Prosecutors say the settlements resolve allegations of an 'organized scheme to wrongfully retain federal funds.'
Dignity Health and Tenet Healthcare Corporation subsidiaries will pay California and the federal government a combined $22.5 million to settle separate false claims allegations made for Medi-Cal "enhanced adult services," state and federal prosecutors announced.
Named in the settlement were Dignity Health's three hospitals and one clinic in Santa Barbara County and San Luis Obispo County and Tenet subsidiaries Twin Cities Community Hospital and Sierra Vista Regional Medical Center in San Luis Obispo.
Prosecutors say the settlements resolve allegations that Dignity, Twin Cities, and Sierra Vista ran an "organized scheme to wrongfully retain federal funds" from Medi-Cal's Adult Expansion program. California will get $2.25 million of the settlement.
The California Department of Health Care Services requires a California county organized health system to spend at least 85% of the funds it received for the Adult Expansion population on "allowed medical expenses." If not, they provider was required to pay back to the state the difference between 85% and what it spent. California, in turn, was required to return that amount to the federal government.
The two settlements resolve allegations that Dignity, Twin Cities and Sierra Vista knowingly submitted false claims to Medi-Cal for "enhanced services" provided to the expansion patients between Feb. 1, 2015, and June 30, 2016, and that Twin Cities and Sierra Vista purportedly provided to such patients between Jan. 1, 2014, and April 30, 2015, prosecutors say.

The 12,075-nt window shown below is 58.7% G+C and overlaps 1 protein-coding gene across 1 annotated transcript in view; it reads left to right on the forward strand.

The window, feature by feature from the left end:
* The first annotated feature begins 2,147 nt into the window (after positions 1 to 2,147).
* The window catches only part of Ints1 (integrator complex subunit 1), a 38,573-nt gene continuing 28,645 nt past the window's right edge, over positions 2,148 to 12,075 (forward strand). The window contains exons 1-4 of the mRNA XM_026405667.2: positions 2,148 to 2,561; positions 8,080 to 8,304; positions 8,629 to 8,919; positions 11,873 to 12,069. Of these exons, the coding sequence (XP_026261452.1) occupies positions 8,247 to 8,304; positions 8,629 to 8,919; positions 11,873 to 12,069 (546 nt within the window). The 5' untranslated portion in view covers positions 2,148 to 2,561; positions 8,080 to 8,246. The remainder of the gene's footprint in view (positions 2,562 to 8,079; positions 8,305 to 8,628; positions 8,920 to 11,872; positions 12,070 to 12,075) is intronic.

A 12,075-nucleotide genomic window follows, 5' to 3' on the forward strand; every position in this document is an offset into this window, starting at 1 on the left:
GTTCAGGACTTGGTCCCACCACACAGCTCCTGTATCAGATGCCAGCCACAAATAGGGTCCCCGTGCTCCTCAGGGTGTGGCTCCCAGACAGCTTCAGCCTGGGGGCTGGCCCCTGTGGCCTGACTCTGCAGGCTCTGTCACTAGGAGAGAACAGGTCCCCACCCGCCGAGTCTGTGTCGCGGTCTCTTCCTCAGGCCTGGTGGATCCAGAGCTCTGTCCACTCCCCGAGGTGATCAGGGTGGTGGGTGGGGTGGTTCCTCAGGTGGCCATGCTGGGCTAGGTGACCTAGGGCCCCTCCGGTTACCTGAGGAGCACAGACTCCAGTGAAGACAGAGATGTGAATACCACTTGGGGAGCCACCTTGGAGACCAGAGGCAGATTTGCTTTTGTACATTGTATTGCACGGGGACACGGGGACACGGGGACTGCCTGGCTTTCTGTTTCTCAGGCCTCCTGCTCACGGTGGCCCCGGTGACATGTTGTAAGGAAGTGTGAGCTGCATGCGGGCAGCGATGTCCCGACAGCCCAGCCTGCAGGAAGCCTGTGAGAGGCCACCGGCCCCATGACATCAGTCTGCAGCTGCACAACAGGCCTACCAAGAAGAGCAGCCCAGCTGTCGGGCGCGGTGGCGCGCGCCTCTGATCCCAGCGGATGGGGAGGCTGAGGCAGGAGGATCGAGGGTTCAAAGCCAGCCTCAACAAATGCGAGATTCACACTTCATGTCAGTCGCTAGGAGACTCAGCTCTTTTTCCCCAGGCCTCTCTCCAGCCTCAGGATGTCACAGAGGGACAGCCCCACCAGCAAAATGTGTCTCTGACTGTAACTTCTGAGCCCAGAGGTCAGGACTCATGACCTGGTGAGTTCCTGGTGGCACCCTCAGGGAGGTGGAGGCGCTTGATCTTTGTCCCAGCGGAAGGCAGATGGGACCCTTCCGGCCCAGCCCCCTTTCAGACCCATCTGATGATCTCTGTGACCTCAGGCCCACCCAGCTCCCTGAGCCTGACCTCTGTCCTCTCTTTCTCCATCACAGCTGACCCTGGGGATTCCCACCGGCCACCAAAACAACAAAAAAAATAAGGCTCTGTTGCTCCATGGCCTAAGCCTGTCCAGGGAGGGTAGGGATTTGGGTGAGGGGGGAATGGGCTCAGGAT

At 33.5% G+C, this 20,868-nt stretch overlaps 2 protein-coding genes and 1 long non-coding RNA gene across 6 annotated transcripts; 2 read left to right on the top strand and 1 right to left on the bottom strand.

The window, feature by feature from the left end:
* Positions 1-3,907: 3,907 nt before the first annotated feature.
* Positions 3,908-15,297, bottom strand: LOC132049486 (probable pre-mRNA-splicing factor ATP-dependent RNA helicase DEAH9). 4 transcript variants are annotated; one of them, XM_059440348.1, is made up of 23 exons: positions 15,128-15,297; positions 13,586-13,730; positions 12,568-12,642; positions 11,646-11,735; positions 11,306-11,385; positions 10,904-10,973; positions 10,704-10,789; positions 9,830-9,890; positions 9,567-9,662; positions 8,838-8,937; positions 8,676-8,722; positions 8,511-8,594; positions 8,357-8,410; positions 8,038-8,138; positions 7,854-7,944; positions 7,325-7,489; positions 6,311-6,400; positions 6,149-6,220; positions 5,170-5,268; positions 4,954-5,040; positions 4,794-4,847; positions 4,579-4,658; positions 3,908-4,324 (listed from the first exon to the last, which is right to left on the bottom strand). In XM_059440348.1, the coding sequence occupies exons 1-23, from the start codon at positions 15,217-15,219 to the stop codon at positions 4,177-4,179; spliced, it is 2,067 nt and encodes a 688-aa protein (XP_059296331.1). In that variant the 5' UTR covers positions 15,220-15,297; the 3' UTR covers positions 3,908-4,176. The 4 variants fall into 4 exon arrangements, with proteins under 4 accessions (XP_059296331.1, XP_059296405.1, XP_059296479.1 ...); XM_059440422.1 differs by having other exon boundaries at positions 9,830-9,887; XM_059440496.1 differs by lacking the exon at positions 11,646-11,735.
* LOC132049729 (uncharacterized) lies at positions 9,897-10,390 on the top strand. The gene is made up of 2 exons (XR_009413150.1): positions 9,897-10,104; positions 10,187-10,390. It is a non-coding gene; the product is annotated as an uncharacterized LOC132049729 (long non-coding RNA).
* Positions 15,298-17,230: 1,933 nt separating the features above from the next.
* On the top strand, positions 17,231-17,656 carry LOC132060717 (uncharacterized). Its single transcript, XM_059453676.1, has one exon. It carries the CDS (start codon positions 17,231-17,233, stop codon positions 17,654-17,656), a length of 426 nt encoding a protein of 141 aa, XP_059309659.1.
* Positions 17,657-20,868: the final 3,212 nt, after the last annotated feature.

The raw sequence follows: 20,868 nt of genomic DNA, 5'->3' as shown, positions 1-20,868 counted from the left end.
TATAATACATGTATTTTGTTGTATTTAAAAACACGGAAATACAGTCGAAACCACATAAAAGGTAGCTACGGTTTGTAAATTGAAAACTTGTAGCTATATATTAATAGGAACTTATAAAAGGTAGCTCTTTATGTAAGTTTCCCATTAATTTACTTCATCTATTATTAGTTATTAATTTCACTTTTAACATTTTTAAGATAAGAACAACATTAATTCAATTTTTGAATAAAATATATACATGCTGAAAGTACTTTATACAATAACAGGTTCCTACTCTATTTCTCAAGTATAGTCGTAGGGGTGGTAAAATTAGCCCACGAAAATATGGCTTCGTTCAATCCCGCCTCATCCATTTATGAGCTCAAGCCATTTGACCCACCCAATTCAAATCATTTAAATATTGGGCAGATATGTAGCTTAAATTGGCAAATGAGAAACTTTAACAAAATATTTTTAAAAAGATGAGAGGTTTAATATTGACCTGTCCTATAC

Prosecutors say the payments were not "allowed medical expenses" permissible under the contract; were pre-determined amounts that did not reflect the fair market value of any enhanced services provided; and were duplicative of services already required.
"Every day, Medi-Cal provides support for Californians in need of essential healthcare, and when companies take advantage of this system at the expense of patients, they must be held accountable," says California Attorney General Rob Bonta.
Dignity will pay $13.5 million to the United States and $1.5 million to California, and Twin Cities and Sierra Vista will pay $6.75 million to the United States and $750,000 to California.
"These healthcare providers siphoned critical Medicaid funding for their own gain instead of using it to provide health care services to patients most in need," U.S. Attorney Martin Estrada for the Central District of California says. "These major settlements demonstrate our commitment to hold accountable healthcare providers that seek to exploit the Medicaid program and harm the American taxpayer."
The settlements were brought under the whistleblower provisions of the California False Claims Act by Julio Bordas, the former medical director of CenCal, which entitles him to 10% of the recovery – at federal cost – in cases involving allegations of losses to the Medicaid program.
Dignity issued the following statment on the settlement: